Many traders believe that a good trading day is a day where they win a lot of money. This seems logical. “I’ve won money and I feel really good, so, yeah, it’s a good trading day.” The good feelings that go with making money seem to tacitly confirm that the day was a good day. But this isn’t a constructive way to think.
What happens on a day that trades within a narrow range and you are unable to make a good trade? Is it a “bad day” because you didn’t make a lot of money? Could it be a “good day” because you kept yourself from getting chopped up?
The Successful Trader’s Focus
Successful traders will feel good about making a lot of money, but they won’t let those pleasant feelings guide their focus and attention. They know they can’t control how much money is made on a given day or how the market will trade. They know that placing their focus on results is like investing in fool’s gold. There is no real value there.
So where do they place their focus? Successful traders always place their focus on their trading process, never on their trading results.
Why Process is so Important
In any probabilistic endeavor like trading, we want to aim our concentration at our process and not be overly focused on results. As long as we have an edge, it is by attending to our process that our edge will play out. Let’s say we have a trade setup that produces a 65%-win rate. We put ourselves in the best position of realizing that win rate over many trades by paying attention to the process of trading that setup—identifying when it occurs, finding the entry, setting the proper stop, setting the profit objective, managing the trade and taking profits at the target.
Process is More than the Individual Trade
The trading process goes beyond the procedures used in trading your individual trade setups. It is here where the successful trader shines and places her trading in the best possible position for capitalizing on her edge. Let’s look at what this entails.
High Quality Preparation
Each night, the process-savvy trader will review their market’s recent trading and make a game plan for the next day. The game plan may include things such as key support and resistance levels, trend lines, important indicator readings, and other elements that support the trader’s trading and decision-making. The smart trader may also identify where trades may set up the next day and have a mental map of what must happen for those trades to set up and work.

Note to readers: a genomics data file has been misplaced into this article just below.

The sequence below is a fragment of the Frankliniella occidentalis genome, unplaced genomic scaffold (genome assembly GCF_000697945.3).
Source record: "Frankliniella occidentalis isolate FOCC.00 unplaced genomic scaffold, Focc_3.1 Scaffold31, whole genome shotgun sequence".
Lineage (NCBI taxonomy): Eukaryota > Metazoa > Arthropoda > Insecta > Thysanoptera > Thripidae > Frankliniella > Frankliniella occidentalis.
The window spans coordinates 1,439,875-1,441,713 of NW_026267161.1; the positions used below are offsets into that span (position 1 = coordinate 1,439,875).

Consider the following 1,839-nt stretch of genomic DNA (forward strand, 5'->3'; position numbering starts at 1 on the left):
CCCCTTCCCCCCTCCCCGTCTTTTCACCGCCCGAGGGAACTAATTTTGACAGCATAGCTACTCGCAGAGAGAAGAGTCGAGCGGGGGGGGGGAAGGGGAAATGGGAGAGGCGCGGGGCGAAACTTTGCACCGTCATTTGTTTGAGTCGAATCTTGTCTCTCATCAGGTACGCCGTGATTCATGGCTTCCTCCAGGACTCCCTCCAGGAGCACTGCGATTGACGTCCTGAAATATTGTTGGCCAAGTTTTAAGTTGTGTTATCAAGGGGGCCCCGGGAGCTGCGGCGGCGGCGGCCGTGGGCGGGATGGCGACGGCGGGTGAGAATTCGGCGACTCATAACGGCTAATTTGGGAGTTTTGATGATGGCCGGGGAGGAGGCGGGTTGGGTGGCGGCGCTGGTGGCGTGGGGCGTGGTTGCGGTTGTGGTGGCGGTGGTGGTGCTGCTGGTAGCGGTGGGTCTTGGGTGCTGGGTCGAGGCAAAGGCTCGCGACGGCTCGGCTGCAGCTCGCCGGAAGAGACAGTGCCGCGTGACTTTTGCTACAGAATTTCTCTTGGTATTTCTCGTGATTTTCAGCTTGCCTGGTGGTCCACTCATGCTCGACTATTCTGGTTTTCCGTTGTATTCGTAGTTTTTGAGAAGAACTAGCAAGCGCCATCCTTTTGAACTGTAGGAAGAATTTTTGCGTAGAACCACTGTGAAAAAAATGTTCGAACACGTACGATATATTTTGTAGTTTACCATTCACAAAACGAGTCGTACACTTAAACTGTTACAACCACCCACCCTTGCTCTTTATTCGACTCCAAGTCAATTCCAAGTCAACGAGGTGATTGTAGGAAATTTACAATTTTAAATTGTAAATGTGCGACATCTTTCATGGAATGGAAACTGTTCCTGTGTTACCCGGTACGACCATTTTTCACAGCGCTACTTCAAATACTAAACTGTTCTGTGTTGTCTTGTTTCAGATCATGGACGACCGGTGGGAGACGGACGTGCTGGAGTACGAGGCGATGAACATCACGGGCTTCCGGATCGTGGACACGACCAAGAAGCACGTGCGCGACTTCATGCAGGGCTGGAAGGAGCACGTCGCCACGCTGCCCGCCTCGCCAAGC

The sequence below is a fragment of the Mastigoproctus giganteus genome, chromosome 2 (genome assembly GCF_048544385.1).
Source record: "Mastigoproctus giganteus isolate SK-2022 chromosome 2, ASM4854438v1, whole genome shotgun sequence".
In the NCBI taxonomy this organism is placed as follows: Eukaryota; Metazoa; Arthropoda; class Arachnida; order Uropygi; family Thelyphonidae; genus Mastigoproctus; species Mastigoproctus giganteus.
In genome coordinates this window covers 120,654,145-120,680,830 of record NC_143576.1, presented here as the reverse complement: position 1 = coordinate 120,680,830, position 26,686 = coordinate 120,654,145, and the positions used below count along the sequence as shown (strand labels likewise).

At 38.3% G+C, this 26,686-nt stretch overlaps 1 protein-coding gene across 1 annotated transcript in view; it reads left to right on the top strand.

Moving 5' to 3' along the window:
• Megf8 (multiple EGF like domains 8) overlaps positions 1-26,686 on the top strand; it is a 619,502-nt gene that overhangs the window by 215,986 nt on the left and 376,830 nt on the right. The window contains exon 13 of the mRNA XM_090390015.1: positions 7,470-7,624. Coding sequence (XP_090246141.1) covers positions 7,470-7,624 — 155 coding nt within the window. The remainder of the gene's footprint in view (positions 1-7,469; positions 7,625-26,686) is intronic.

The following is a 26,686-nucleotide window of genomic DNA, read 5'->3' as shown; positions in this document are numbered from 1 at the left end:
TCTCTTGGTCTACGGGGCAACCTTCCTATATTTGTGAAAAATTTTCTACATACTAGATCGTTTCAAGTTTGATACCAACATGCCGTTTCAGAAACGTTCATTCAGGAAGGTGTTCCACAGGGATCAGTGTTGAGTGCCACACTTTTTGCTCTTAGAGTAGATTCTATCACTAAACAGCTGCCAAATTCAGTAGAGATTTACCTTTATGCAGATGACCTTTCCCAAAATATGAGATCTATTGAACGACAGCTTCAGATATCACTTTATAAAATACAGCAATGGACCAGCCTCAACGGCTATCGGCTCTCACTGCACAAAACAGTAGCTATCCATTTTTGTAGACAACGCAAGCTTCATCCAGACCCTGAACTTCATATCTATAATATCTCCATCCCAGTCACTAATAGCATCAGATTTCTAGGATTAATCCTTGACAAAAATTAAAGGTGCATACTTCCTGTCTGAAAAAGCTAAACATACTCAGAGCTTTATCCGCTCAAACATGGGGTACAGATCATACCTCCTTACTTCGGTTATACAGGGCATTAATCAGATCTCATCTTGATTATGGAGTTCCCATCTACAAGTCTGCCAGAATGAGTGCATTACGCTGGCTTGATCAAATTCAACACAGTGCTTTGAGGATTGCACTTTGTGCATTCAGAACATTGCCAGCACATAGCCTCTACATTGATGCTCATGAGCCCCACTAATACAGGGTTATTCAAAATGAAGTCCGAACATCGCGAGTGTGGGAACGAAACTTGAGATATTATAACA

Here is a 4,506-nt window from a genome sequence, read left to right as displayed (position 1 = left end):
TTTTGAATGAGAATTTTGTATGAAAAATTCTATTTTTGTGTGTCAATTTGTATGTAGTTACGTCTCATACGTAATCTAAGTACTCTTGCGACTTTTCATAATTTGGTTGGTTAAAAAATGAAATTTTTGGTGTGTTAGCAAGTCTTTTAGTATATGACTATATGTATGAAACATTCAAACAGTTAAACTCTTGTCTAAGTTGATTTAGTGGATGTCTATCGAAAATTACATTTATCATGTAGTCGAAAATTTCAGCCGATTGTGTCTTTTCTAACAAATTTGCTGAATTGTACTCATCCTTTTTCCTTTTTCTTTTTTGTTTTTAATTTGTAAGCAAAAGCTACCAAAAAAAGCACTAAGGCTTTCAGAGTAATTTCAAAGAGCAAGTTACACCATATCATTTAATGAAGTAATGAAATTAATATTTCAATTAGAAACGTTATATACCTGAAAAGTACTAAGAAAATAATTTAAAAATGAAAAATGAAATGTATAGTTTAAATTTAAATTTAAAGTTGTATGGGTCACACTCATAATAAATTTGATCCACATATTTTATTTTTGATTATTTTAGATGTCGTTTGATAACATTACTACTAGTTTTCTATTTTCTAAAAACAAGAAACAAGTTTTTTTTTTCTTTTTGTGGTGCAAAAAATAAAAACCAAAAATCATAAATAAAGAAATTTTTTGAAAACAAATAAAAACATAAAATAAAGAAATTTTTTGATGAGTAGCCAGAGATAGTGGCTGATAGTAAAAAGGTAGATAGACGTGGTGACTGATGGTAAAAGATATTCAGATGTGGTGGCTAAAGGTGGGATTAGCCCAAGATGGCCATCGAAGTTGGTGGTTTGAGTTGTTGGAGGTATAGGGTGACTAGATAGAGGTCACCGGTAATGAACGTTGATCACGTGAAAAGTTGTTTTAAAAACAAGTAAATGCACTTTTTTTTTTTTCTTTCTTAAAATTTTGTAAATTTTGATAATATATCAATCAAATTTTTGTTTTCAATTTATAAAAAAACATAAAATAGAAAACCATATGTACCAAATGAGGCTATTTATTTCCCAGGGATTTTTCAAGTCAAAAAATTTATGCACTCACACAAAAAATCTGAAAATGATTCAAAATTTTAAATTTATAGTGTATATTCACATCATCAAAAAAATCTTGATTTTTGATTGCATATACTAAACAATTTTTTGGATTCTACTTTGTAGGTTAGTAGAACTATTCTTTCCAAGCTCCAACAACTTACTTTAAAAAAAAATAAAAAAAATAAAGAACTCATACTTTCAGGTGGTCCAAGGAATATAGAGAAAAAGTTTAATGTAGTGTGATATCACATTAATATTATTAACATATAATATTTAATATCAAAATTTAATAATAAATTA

This is preparation. High quality preparation is a crucial component of the trading process. The better our preparation, the better our trading is likely to be. Notice that results aren’t a factor here. High quality preparation will help produce better trading and better trading should, in turn, produce better trading outcomes.
While we are trading, our focus is on effective execution. We are reading the market and our indicators, looking for trades to set up. Once a trade sets up, we then look for the entry, set our stop and manage the trade to its conclusion. Notice that our focus isn’t on making money, it’s on the process of executing our trades. Notice, too, that we aren’t looking to locate higher time frame support in the middle of trading. That’s already been taken care of by our process of high quality preparation.
After the trading day is over, our process continues. Now, we evaluate how the market traded, noting anything we can learn for future trading. We also engage in a constructive self-assessment of how we acted during the trading day. What did we do well and where did we fall short? Is there anything we can do better and what specific steps can we take to better our trading? Constructive assessment will help inform our preparation and execution and help us develop into better traders.
Aiming our attention day after day to our trading process—high quality preparation, effective execution and constructive self-assessment—is the best way to improve our trading. We are focusing on the things we can control and make a difference in our trading, not on the fool’s gold of results.
Free Assessment Tool
For more on self-assessment, including a brief article with step-by-step guidelines on assessing your trading performance, you are invited to the author’s website. Just click here to access these free materials.